Scor­pio News

  

July–September 1988 – Volume 2. Issue 3.











Page 38 of 39











All can say here is that this business of establishing a ‘de facto’ or official standard for that matter takes years, typically two or three generations of equipment. Given the typical life of office equipment, that’s 14 to 20 years. But positive signs of a standard becoming established occur at the end of the first generation. So in the case of WORMs, the pointers are already there. Even during this process, the losers have to capitalise on their investment, and the only way to do this if the hardware sales are lagging is through the sale of media. Being large companies, they don’t want to get a bad name in any area, so the manufacture of media continues regardless of the popularity of the system. It’s not until the end of the second generation that any large manufacturer will entertain discontinuing a product, because a reputation for letting people down costs more in the long run than keeping uneconomic production of a particular type of media going.

So, the bad news has happened, some 10 to 15 years in the future the optical disk system chosen has been obsoleted, but of course the images can be transferred. It might require some time, and it might require the old equipment to achieve it. But as the information is digital and on disk, the process will be almost automatic. Any vendor hoping to sell new equipment in place of old isn’t likely to attract your order unless he can transfer the data. Mind you, don’t forget the very first premise in this piece, “Why am I keeping this anyway ?”.

All in all, I’m not impressed by the need for standards for imaging systems. Standards will eventually come, and many early users of imaging systems will end up as ‘non-standard’. What I say is, “I can’t see why it should matter.”.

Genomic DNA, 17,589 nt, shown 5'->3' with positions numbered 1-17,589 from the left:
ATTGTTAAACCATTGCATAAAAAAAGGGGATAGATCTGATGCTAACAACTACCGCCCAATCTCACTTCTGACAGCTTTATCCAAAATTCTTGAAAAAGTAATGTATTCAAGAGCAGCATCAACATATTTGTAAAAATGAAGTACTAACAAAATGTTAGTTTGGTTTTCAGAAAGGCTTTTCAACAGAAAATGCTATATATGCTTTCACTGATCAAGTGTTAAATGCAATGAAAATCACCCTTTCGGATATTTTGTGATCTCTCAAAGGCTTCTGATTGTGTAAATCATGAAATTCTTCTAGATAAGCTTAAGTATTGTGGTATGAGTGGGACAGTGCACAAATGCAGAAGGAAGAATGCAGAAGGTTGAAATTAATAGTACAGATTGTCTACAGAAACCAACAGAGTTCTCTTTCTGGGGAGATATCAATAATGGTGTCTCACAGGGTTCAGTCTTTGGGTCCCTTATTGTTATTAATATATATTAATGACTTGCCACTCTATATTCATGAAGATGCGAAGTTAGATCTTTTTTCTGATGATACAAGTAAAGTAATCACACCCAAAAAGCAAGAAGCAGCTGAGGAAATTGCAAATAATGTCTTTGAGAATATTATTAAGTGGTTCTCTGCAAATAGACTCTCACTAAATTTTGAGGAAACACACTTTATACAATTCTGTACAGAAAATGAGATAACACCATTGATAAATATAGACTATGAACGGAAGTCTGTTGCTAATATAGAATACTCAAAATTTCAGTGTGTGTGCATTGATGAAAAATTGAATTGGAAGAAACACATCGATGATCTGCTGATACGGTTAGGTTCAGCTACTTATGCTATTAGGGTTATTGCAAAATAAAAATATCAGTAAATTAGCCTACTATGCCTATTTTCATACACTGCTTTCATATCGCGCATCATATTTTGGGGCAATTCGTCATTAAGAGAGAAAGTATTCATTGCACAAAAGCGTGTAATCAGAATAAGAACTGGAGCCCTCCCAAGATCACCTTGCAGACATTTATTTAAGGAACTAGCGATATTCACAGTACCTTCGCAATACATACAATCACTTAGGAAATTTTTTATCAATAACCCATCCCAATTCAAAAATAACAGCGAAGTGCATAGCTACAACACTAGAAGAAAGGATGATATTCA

That completes the process of getting the image onto the disk. The job of getting it back again is the reverse. Notice how I’ve skipped the business of finding the correct image out of the thousands on the disk ? Just be patient. The last chapter is about the retrieval software, I haven’t finished with the hardware yet.

As I said, the job of getting the image back is basically the reverse of putting it there in the first place. The compressed image is read back from the disk and placed in the computer memory. It’s then fed to the compressor which works in reverse and expands the image back to it’s original shape and size. Note that it usually takes a bit longer to expand an image than to compress it, but not much longer – a second or so. The complete expanded image resides in the computer memory exactly as if it had just been scanned in. Just to climb on to my soap-box again in my campaign against the murder of the English language in technical subjects. The opposite of compression in this sense is expansion and not de-compression. De-compression is something which happens to aircraft cabins or cylinders of compressed gas. De-compression is the wrong word to use in this context.

Anyway, that’s all for this issue. The final gripping installment is next time!
Copyright: D. R. Hunt. © 1988,












Page 38 of 39